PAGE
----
Use of hopane as a conservative biomarker for monitoring the bioremediation effectiveness of crude oil contaminating a sandy beach

  • A D Venosa
  • M T Suidan
  • D King
  • B A Wrenn

DOI: 10.1038/sj.jim.2900304

Cite this article as:
Venosa, A., Suidan, M., King, D. et al. J Ind Microbiol Biotech (1997) 18: 131. doi:10.1038/sj.jim.2900304

Much of the variability inherent in crude oil bioremediation field studies can be eliminated by normalizing analyte concentrations to the concentration of a nonbiodegradable biomarker such as hopane. This was demonstrated with data from a field study in which crude oil was intentionally released onto experimental plots on the Delaware shoreline. Five independent replicates of three treatments were examined: no nutrient addition, addition of inorganic mineral nutrients alone, and nutrient addition plus indigenous oil-degrading microorganisms from the site. Samples collected biweekly were analyzed for the Most Probable Numbers (MPNs) of alkane and aromatic degraders and oil component analysis by GC/MS. The data were normalized to either the mass of sand that was extracted or to the concentration of hopane that was measured. Hopane normalization enabled detection of significant treatment differences in hydrocarbon biodegradation that were not detected when the data were normalized to sand mass. First-order loss rates for the hopane-normalized data were lower than those for the sand-normalized data because hopane normalization accounts only for loss due to biodegradation whereas sand normalization includes all loss mechanisms. Plots amended with nutrients alone and nutrients plus the inoculum showed enhanced removal of hydrocarbons compared to unamended control plots. However, no differences were detected between the nutrient-amended plots and the nutrient/inoculum-amended plots.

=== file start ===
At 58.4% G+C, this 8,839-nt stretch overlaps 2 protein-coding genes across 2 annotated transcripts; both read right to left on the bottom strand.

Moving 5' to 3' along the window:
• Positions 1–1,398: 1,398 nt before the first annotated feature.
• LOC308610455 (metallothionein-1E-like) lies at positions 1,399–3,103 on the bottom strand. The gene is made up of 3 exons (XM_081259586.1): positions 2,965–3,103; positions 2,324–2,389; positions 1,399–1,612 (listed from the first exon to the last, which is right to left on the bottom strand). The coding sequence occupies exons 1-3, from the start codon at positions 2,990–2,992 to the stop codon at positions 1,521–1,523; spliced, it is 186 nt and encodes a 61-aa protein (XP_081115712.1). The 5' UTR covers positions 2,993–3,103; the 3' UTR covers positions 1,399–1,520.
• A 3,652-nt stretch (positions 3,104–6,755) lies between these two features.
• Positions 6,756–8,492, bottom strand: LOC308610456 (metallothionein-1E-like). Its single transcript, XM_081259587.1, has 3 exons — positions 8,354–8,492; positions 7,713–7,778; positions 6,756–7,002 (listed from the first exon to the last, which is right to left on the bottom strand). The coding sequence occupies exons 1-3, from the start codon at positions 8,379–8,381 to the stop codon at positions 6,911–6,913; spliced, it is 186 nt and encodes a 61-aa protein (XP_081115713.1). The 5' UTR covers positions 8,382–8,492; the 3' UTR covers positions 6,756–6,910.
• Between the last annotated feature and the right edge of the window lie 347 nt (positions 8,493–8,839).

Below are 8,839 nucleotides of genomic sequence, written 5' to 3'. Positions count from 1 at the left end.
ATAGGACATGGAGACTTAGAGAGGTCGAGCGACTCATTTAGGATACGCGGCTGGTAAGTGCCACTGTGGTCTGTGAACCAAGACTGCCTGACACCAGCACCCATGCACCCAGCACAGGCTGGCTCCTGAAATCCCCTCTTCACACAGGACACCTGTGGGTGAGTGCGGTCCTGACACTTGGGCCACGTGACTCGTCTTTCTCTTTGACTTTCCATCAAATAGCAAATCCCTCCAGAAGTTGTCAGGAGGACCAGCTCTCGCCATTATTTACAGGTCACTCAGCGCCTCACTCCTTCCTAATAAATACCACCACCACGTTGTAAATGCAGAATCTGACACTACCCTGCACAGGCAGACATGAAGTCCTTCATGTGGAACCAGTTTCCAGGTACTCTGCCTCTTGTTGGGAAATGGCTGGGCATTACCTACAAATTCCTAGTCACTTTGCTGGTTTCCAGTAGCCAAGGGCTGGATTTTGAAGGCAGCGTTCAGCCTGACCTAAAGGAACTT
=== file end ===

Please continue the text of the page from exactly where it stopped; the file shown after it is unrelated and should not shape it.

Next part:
Keywords: oil spills; hydrocarbons; bioremediation; hopane; biomarker 

Copyright information

© Society for Industrial Microbiology 1997

Authors and Affiliations

  • A D Venosa
    • 1
  • M T Suidan
    • 2
  • D King
    • 3
  • B A Wrenn
    • 2
  1. 1.US Environmental Protection Agency, National Risk Management Research Laboratory, Cincinnati, OH 45268, USAUS
  2. 2.University of Cincinnati, Department of Civil and Environmental Engineering, Cincinnati, OH 45221, USAUS
  3. 3.STATKING Consulting, Fairfield, OH 45014, USAUS

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